This prospective, single-centre, non-interventional, noncontrolled, open clinical study was submitted to and approved by the Ethics Committee of our hospital (CHR de la Citadelle, Liège, Belgium). Considering the non-interventional nature of the study and the impossibility of obtaining the patients’ informed consent before their enrolment in the study, the study was authorized by the concerned institutional ethics committee without informed consent. The study started in January 2012 and ended in June 2013.

For all patients, the TICCS was calculated and recorded before any measurement of hospital severity parameters. Complementary to TICCS, the Injury Severity Score, ABC and TASH scores were also measured in the emergency unit [19],[20]. The presence of EACT was assessed by thromboelastometry using ROTEM (Tem Innovations, Munich, Germany) at the latest 30 minutes after patient admission and by standard coagulation tests (INR, fibrinogen). Coagulopathy was defined as the presence of a significant abnormality (more than 20%) for at least one of the following parameters in ROTEM: clotting time, clot formation time, maximum clot firmness (MCF) and maximum lysis for extrinsic thromboelastometry or MCF for fibrinogen thromboelastometry or as INR >1.3 at admission and/or after 3 hours, or fibrinogen <1.5 g/L at admission and/or 3 hours later. Coagulation tests were carried out by laboratory technicians not aware of the TICCS value.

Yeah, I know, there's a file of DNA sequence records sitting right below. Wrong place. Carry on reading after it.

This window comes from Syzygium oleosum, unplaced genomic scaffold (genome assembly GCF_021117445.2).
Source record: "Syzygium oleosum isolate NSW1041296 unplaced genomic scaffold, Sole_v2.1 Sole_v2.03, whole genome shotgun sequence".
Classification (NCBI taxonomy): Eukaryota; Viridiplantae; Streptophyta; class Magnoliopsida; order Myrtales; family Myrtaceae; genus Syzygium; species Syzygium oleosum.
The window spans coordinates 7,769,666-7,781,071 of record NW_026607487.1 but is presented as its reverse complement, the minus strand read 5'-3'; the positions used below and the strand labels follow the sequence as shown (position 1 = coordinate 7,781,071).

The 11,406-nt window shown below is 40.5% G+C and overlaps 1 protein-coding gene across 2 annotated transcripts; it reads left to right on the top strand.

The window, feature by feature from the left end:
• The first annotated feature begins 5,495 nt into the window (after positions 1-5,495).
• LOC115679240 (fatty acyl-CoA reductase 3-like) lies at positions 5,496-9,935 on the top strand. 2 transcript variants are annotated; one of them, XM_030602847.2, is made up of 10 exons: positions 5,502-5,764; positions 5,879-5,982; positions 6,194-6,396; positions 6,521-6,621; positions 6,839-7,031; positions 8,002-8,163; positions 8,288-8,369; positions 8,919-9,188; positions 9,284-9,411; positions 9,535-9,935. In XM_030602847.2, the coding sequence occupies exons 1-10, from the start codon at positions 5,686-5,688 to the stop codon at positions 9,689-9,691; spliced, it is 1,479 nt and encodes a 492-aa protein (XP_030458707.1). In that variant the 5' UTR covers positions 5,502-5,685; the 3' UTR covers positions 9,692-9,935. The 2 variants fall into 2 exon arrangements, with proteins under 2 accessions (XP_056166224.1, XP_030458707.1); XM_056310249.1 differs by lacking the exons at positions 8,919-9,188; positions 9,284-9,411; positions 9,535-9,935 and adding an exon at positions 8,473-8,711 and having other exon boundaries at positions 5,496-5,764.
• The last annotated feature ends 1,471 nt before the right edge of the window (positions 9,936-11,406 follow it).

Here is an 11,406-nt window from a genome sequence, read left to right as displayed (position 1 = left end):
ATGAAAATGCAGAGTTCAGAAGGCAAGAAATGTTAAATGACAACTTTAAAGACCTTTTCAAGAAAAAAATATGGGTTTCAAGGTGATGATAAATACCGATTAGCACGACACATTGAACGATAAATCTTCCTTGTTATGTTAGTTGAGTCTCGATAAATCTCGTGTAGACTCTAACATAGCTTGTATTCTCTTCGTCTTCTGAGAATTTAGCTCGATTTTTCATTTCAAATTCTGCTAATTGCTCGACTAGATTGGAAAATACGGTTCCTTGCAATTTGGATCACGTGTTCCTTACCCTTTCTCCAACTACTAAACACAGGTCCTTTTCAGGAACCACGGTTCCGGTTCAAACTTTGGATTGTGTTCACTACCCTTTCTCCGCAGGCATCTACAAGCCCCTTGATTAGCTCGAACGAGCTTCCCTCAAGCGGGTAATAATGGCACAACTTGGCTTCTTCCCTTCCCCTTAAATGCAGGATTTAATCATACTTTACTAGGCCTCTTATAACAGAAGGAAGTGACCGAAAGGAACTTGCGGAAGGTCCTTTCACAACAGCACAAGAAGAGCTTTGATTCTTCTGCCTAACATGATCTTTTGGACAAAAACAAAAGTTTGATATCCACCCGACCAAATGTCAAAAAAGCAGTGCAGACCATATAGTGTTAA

Haemorrhagic shock was assessed by the attending physician at the time of hospital admission on the basis of persistent hypotension due to proven active bleeding. The transfusion of more than 4 RBC units and more than 3 fresh frozen plasma (FFP) units within the first hour of care was defined as a MT. The global need for transfusion within the first 24 hours was also recorded. Surgical or endovascular haemostatic procedures were recorded throughout hospitalization. Patients who were dying because of a confirmed haemorrhagic shock at the early phase of care in the resuscitation room before being able to benefit from surgery were classified as needing emergent surgical haemostasis and MT. The study patients were categorized in two groups. ‘Severe’ patients (in need of DCR) were those satisfying all three clinical criteria (diagnosis of haemorrhagic shock associated with MT, use of surgical or endovascular haemostatic procedure) and the laboratory criterion (EACT). By contrast, ‘nonsevere’ patients (not in need of DCR) were defined as patients who did not fulfil at least one of the four criteria stated above.

Quantitative variables were summarized as median and interquartile range (IQR) as well as range, and frequency tables were used for categorical findings. Group comparisons were done by applying the Kruskal-Wallis test for continuous variables and the χ2 test (or Fisher’s exact test) for categorical variables. The cutoff value for TICCS was obtained by ROC curve analysis based on the severity of the patients’ condition. Each trauma score was characterized by its sensitivity, specificity, positive and negative predictive values (PPV and NPV) and area under the ROC curve (AUC) with 95% confidence intervals (95% CI). The results were considered significant at the 5% critical level (P < 0.05). Calculations were performed with the SAS version 9.3 for Windows statistical software package (SAS Institute, Cary, NC, USA).